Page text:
IOCTL

NAME
SYNOPSIS
DESCRIPTION
RETURN VALUE
ERRORS
CONFORMING TO
SEE ALSO

NAME

ioctl − control device

SYNOPSIS

#include <sys/ioctl.h>

int ioctl(int d, int request, ...)

[The "third" argument is traditionally char *argp, and will be so named for this discussion.]

DESCRIPTION

The ioctl function manipulates the underlying device parameters of special files. In particular, many operating characteristics of character special files (e.g. terminals) may be controlled with ioctl requests. The argument d must be an open file descriptor.

An ioctl request has encoded in it whether the argument is an in parameter or out parameter, and the size of the argument argp in bytes. Macros and defines used in specifying an ioctl request are located in the file <sys/ioctl.h>.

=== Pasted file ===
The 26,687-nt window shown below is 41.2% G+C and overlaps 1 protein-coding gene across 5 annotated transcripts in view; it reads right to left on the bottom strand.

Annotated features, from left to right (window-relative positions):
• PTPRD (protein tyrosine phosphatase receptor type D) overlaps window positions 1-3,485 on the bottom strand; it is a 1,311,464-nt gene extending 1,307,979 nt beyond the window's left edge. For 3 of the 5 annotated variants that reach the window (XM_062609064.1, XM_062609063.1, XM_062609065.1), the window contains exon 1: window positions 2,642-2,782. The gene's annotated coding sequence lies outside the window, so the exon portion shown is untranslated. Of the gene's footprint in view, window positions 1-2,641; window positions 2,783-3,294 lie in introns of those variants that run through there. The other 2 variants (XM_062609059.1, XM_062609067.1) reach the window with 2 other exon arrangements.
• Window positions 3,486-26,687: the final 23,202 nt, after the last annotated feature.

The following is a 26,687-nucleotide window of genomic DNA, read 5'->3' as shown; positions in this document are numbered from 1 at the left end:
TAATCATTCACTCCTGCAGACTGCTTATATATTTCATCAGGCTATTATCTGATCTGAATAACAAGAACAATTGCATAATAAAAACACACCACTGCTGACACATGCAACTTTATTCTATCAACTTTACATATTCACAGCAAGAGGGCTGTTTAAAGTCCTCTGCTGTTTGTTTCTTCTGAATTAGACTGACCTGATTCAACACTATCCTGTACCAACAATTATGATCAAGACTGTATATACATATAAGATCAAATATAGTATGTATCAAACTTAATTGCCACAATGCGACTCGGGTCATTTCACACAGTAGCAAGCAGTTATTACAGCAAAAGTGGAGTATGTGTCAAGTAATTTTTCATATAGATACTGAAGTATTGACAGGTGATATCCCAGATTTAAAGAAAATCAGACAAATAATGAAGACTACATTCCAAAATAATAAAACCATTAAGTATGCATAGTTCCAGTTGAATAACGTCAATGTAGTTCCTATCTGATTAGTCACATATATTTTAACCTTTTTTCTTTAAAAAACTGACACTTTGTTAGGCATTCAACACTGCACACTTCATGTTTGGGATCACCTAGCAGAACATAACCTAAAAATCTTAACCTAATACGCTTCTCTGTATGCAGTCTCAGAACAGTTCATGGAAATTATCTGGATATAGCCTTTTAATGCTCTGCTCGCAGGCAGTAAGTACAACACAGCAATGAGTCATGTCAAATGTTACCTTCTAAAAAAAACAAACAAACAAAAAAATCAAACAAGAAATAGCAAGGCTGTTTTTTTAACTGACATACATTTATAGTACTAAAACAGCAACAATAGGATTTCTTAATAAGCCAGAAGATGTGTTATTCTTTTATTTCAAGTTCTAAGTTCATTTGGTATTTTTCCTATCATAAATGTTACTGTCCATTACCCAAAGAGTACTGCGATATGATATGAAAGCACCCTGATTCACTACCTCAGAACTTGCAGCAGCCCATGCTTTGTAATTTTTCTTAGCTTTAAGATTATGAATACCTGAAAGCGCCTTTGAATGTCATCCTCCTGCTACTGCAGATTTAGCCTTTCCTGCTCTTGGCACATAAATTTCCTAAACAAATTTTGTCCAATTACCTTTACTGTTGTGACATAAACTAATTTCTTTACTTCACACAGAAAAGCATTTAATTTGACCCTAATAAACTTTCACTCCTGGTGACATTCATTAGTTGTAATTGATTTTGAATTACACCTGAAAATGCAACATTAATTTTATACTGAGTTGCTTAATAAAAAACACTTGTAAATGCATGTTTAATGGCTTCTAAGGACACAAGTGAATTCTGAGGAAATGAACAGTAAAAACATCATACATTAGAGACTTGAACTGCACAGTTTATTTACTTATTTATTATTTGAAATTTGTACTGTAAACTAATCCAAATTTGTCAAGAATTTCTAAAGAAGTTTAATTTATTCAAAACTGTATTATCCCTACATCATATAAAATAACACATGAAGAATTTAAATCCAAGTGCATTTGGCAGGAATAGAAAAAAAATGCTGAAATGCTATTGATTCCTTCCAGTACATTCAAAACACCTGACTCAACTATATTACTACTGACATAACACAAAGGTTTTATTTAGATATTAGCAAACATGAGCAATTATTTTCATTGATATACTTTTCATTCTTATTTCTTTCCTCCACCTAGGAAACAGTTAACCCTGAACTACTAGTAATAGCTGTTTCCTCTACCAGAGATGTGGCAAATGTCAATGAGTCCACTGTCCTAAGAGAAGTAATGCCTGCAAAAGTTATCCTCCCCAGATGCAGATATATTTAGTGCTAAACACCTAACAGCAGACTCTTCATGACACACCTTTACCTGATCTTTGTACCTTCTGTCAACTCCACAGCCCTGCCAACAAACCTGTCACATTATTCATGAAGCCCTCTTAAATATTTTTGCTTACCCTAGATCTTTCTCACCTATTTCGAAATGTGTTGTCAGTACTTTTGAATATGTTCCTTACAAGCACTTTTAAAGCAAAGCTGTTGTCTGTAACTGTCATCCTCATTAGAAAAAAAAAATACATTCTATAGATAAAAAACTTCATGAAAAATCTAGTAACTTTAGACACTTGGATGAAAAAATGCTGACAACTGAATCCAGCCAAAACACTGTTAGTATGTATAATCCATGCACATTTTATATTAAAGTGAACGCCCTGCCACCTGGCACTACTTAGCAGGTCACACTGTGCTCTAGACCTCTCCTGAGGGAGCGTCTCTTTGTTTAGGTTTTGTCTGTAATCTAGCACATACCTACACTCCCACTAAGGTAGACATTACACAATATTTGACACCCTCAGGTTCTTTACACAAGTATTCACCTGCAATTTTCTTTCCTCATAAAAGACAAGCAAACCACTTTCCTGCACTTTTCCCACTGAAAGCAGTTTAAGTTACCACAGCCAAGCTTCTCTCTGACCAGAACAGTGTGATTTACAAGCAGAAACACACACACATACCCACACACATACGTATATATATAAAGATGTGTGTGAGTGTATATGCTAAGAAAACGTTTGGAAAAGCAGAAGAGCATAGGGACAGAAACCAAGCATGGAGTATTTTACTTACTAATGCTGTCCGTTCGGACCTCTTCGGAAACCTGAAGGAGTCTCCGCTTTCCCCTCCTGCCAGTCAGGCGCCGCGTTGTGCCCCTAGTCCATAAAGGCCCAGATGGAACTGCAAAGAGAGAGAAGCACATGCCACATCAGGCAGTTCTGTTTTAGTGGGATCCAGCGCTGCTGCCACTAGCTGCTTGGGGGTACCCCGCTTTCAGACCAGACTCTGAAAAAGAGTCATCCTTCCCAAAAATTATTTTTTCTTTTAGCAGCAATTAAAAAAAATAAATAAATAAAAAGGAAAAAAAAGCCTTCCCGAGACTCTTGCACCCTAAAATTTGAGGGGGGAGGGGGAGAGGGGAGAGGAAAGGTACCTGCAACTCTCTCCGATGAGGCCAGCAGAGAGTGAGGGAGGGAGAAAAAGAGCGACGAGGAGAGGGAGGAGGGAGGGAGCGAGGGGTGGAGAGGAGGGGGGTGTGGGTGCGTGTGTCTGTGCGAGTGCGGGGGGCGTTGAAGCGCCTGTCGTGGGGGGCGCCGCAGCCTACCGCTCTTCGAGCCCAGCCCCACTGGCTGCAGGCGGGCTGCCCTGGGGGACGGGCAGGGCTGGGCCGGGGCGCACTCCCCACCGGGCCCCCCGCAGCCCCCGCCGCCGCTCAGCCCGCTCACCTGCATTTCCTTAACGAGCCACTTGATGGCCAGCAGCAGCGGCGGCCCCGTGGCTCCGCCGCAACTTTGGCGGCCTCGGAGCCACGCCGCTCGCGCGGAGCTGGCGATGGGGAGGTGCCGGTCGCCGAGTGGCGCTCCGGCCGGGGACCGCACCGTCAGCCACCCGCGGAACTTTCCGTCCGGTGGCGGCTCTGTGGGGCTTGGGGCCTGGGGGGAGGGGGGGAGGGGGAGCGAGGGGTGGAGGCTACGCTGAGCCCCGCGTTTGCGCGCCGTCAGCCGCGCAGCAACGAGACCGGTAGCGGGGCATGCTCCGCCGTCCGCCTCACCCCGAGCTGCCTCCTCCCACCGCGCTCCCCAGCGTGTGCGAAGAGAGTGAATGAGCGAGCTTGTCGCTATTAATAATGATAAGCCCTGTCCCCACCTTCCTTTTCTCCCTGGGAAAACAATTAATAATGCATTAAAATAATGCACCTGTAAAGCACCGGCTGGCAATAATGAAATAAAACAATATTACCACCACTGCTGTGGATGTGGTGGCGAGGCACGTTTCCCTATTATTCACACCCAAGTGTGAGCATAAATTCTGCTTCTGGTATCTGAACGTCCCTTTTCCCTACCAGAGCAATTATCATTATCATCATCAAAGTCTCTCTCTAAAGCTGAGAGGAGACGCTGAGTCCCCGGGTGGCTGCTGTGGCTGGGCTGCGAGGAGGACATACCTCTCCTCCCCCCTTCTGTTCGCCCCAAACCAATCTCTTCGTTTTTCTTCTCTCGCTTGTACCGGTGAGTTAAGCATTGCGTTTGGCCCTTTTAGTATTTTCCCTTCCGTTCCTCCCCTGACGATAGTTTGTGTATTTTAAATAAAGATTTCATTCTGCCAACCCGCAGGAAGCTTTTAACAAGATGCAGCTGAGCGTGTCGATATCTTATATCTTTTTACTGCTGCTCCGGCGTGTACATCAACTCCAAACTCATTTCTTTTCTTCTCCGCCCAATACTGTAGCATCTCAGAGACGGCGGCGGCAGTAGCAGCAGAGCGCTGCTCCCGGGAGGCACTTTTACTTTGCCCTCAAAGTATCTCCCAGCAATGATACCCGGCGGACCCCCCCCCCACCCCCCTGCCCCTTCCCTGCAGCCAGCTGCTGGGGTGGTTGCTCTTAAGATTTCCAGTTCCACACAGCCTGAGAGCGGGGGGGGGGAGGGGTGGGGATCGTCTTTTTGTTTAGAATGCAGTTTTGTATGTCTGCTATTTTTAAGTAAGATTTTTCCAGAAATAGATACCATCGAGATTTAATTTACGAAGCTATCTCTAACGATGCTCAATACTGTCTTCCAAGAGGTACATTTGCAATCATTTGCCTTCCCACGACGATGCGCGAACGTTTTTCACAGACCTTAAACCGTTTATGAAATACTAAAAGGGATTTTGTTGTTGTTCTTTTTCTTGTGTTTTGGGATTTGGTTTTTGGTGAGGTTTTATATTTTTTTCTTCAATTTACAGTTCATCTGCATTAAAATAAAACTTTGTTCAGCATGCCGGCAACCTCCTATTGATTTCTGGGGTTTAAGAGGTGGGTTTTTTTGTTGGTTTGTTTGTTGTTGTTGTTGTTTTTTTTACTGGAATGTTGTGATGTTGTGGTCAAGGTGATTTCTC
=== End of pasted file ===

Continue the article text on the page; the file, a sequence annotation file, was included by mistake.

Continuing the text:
RETURN VALUE

On success, zero is returned. On error, −1 is returned, and errno is set appropriately.

ERRORS

EBADF

d is not a valid descriptor.

EFAULT

argp references an inaccessible memory area.

ENOTTY

d is not associated with a character special device.

ENOTTY

The specified request does not apply to the kind of object that the descriptor d references.

EINVAL

Request or argp is not valid.

CONFORMING TO

No single standard. Arguments, returns, and semantics of ioctl(2) vary according to the device driver in question (the call is used as a catch-all for operations that don’t cleanly fit the Unix stream I/O model). See ioctl_list(2) for a list of many of the known ioctl calls. The ioctl function call appeared in Version 7 AT&T Unix.

SEE ALSO

execve(2), fcntl(2), mt(4), sd(4), tty(4)